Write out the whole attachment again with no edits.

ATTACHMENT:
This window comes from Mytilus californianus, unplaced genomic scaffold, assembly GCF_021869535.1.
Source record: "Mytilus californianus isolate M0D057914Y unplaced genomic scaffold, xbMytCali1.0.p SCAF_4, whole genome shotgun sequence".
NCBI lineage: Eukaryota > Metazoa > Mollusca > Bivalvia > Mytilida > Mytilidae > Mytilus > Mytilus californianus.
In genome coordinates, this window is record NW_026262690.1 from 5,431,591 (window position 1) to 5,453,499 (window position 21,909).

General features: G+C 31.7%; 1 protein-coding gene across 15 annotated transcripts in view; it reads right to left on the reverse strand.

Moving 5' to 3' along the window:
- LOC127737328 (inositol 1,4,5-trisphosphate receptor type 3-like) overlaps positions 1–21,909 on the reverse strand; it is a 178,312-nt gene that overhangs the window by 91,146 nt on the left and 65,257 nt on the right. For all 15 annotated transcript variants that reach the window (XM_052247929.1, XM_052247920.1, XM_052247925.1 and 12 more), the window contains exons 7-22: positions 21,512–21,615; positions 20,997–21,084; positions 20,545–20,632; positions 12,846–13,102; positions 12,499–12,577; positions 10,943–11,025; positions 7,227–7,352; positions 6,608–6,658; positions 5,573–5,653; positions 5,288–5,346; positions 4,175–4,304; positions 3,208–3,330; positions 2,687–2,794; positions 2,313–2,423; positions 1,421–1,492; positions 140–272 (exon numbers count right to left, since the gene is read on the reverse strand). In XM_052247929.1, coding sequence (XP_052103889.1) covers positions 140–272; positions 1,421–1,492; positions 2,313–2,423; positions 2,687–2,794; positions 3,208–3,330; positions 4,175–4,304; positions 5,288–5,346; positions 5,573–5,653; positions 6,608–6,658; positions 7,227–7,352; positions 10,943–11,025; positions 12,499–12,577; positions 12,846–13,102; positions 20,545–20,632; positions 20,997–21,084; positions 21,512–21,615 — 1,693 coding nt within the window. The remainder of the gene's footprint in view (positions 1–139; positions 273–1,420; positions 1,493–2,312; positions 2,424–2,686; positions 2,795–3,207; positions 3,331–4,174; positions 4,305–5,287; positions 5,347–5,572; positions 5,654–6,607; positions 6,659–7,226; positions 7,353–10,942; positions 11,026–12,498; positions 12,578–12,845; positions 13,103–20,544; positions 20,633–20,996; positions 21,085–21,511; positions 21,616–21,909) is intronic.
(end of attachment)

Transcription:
This window comes from Mytilus californianus, unplaced genomic scaffold, assembly GCF_021869535.1.
Source record: "Mytilus californianus isolate M0D057914Y unplaced genomic scaffold, xbMytCali1.0.p SCAF_4, whole genome shotgun sequence".
NCBI lineage: Eukaryota > Metazoa > Mollusca > Bivalvia > Mytilida > Mytilidae > Mytilus > Mytilus californianus.
In genome coordinates, this window is record NW_026262690.1 from 5,431,591 (window position 1) to 5,453,499 (window position 21,909).

General features: G+C 31.7%; 1 protein-coding gene across 15 annotated transcripts in view; it reads right to left on the reverse strand.

Moving 5' to 3' along the window:
- LOC127737328 (inositol 1,4,5-trisphosphate receptor type 3-like) overlaps positions 1–21,909 on the reverse strand; it is a 178,312-nt gene that overhangs the window by 91,146 nt on the left and 65,257 nt on the right. For all 15 annotated transcript variants that reach the window (XM_052247929.1, XM_052247920.1, XM_052247925.1 and 12 more), the window contains exons 7-22: positions 21,512–21,615; positions 20,997–21,084; positions 20,545–20,632; positions 12,846–13,102; positions 12,499–12,577; positions 10,943–11,025; positions 7,227–7,352; positions 6,608–6,658; positions 5,573–5,653; positions 5,288–5,346; positions 4,175–4,304; positions 3,208–3,330; positions 2,687–2,794; positions 2,313–2,423; positions 1,421–1,492; positions 140–272 (exon numbers count right to left, since the gene is read on the reverse strand). In XM_052247929.1, coding sequence (XP_052103889.1) covers positions 140–272; positions 1,421–1,492; positions 2,313–2,423; positions 2,687–2,794; positions 3,208–3,330; positions 4,175–4,304; positions 5,288–5,346; positions 5,573–5,653; positions 6,608–6,658; positions 7,227–7,352; positions 10,943–11,025; positions 12,499–12,577; positions 12,846–13,102; positions 20,545–20,632; positions 20,997–21,084; positions 21,512–21,615 — 1,693 coding nt within the window. The remainder of the gene's footprint in view (positions 1–139; positions 273–1,420; positions 1,493–2,312; positions 2,424–2,686; positions 2,795–3,207; positions 3,331–4,174; positions 4,305–5,287; positions 5,347–5,572; positions 5,654–6,607; positions 6,659–7,226; positions 7,353–10,942; positions 11,026–12,498; positions 12,578–12,845; positions 13,103–20,544; positions 20,633–20,996; positions 21,085–21,511; positions 21,616–21,909) is intronic.